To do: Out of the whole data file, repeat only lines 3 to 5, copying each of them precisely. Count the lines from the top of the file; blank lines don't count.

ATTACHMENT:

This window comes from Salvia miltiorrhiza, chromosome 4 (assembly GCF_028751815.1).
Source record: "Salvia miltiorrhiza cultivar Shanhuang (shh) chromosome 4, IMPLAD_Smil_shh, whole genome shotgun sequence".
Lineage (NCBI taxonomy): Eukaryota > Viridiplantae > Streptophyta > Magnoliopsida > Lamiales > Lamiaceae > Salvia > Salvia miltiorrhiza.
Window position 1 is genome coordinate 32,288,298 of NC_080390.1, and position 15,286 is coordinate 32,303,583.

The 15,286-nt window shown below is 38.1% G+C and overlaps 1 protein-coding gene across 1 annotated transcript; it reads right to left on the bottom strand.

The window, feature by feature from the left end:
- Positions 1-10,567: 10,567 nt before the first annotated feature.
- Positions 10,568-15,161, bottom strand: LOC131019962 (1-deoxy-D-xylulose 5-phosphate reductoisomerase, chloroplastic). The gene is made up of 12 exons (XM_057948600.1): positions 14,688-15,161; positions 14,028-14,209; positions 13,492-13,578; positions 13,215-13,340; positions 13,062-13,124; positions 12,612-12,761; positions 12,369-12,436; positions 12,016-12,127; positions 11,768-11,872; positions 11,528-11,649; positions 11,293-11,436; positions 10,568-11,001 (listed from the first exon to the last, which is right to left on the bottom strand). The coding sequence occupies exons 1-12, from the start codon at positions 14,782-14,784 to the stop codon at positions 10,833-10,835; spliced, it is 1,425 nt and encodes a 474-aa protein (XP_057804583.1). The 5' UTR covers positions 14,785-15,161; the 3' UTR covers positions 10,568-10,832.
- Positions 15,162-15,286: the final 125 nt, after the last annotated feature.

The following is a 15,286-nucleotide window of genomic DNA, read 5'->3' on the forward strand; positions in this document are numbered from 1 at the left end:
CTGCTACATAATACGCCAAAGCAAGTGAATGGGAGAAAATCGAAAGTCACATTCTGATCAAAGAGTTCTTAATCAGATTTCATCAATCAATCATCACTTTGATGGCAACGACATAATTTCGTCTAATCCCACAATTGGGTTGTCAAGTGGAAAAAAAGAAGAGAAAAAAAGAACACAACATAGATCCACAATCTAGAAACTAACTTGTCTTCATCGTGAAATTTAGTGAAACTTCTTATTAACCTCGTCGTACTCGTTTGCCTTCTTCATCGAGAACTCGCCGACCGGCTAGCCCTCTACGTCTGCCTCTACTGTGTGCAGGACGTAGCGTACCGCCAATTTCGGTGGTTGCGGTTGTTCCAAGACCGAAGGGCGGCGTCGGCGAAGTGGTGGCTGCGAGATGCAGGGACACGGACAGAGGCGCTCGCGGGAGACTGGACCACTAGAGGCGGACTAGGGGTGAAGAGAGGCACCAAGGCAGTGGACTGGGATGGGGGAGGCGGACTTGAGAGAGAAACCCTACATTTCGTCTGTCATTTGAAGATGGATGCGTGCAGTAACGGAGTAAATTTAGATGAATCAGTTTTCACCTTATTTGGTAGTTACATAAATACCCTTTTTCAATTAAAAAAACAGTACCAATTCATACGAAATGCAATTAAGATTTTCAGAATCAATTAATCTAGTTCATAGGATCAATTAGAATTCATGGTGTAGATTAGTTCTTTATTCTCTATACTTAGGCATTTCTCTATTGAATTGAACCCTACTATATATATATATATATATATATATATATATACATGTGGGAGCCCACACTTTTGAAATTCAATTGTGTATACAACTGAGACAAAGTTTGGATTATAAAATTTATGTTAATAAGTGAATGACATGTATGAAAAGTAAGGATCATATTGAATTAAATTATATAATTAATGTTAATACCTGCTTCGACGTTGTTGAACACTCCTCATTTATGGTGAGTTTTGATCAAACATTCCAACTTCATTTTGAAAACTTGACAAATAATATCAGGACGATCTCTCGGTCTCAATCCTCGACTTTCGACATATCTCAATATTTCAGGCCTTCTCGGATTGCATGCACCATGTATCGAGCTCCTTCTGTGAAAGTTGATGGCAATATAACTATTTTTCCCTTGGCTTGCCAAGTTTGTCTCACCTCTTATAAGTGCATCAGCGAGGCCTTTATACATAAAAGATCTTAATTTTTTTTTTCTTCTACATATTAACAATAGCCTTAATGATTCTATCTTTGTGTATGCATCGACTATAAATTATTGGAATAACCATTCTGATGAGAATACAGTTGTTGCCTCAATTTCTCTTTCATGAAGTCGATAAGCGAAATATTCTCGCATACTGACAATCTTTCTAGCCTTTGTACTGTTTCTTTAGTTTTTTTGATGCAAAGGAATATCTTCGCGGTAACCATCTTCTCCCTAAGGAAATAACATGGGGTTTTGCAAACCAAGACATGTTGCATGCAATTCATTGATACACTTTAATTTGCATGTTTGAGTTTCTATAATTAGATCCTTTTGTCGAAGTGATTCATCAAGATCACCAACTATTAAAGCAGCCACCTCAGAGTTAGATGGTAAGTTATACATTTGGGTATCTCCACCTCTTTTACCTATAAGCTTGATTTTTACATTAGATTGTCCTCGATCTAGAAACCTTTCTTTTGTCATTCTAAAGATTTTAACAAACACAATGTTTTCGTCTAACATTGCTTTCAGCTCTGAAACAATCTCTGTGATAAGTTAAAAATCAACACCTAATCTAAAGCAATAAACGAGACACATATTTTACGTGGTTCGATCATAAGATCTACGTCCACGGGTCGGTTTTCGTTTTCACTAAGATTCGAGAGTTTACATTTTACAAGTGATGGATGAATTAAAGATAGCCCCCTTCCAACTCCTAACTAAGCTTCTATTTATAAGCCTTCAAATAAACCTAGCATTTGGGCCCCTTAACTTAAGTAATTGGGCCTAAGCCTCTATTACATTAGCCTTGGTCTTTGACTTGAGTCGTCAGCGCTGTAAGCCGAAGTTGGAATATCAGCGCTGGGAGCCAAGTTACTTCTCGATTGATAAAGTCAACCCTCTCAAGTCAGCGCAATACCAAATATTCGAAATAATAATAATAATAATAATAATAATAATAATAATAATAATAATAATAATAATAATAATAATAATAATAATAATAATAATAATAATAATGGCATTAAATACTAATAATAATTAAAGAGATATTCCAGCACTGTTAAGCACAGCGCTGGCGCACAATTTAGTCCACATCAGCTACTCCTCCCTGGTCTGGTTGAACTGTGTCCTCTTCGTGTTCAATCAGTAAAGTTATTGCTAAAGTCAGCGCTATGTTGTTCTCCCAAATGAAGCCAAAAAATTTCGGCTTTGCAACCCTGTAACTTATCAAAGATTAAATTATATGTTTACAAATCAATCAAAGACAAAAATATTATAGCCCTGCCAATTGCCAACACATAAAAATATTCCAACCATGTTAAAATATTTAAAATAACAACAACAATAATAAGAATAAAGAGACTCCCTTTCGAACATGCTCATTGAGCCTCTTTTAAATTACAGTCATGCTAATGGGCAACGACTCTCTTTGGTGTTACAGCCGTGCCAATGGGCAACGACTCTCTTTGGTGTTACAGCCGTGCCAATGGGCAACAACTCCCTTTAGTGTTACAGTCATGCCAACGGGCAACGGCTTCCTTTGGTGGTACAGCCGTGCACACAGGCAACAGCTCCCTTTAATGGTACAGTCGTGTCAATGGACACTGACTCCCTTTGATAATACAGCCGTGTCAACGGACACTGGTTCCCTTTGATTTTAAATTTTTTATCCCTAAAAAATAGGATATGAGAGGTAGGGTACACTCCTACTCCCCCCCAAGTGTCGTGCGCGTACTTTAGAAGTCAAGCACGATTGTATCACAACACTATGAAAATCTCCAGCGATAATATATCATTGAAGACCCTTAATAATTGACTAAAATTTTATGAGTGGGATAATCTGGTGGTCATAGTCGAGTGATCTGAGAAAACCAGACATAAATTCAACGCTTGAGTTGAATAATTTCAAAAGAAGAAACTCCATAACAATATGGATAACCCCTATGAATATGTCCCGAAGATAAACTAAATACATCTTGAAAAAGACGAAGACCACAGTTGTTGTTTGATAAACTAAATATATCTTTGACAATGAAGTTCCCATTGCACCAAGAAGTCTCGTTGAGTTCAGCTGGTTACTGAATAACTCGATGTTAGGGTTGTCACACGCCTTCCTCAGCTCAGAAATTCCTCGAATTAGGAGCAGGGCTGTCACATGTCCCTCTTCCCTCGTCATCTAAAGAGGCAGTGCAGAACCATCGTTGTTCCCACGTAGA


Lineage (NCBI taxonomy): Eukaryota > Viridiplantae > Streptophyta > Magnoliopsida > Lamiales > Lamiaceae > Salvia > Salvia miltiorrhiza.
Window position 1 is genome coordinate 32,288,298 of NC_080390.1, and position 15,286 is coordinate 32,303,583.

The 15,286-nt window shown below is 38.1% G+C and overlaps 1 protein-coding gene across 1 annotated transcript; it reads right to left on the bottom strand.